NEW YORK, March 7 (Reuters) - U.S. authorities are investigating whether two French banks violated anti-money laundering rules and economic embargoes on countries like Iran, according to a person familiar with the investigation.
Regulators in New York and Washington are looking at potential violations by Credit Agricole and Societe Generale of U.S. economic sanctions imposed against the countries, the source said.
In addition to the Iran sanctions violations, the investigation is looking at whether the banks broke embargoes against Cuba and Sudan, according to the source.
The agencies involved include the U.S. Treasury Department, the Justice Department, the New York State Department of Financial Services and the Manhattan District Attorney's office, the source said.
Spokespeople from the district attorney's office and the Treasury declined to comment. The banks did not immediately respond to requests for comment.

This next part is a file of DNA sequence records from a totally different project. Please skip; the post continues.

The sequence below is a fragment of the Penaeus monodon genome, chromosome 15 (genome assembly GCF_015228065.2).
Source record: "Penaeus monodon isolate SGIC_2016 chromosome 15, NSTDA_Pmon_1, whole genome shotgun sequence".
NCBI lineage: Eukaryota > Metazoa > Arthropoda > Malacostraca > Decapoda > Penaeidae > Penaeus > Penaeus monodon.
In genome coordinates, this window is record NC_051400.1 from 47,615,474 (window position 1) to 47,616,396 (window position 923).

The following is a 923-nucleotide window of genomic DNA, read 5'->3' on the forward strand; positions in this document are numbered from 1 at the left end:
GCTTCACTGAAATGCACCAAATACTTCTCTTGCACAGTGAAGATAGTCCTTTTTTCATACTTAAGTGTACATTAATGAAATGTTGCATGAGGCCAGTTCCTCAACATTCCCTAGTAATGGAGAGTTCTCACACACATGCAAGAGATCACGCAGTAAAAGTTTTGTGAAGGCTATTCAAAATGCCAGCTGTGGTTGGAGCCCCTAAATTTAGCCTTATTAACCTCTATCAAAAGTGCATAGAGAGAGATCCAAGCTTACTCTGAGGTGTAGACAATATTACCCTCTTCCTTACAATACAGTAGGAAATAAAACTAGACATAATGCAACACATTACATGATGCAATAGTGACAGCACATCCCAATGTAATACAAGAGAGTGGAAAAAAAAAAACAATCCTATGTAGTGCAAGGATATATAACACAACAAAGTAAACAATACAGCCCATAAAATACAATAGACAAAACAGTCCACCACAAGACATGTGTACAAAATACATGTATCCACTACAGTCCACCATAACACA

The Wall Street Journal reported the investigation on Friday.
Reuters reported in October that New York's top financial services regulator, Benjamin Lawsky, had asked four European banks, including Credit Agricole and SocGen, to hand over details of their transactions with a Jordanian bank and documents related to Turkey's Uzan family, which owes billions of dollars to Motorola Credit Corp.
Lawsky's office has probed several other banks on anti-money laundering violations. It has reached settlements with Bank of Tokyo-Mitsubishi, which is owned by Mitsubishi UFJ Financial Group Inc, and Standard Chartered over allegations that the banks violated economic sanctions against countries like Iran.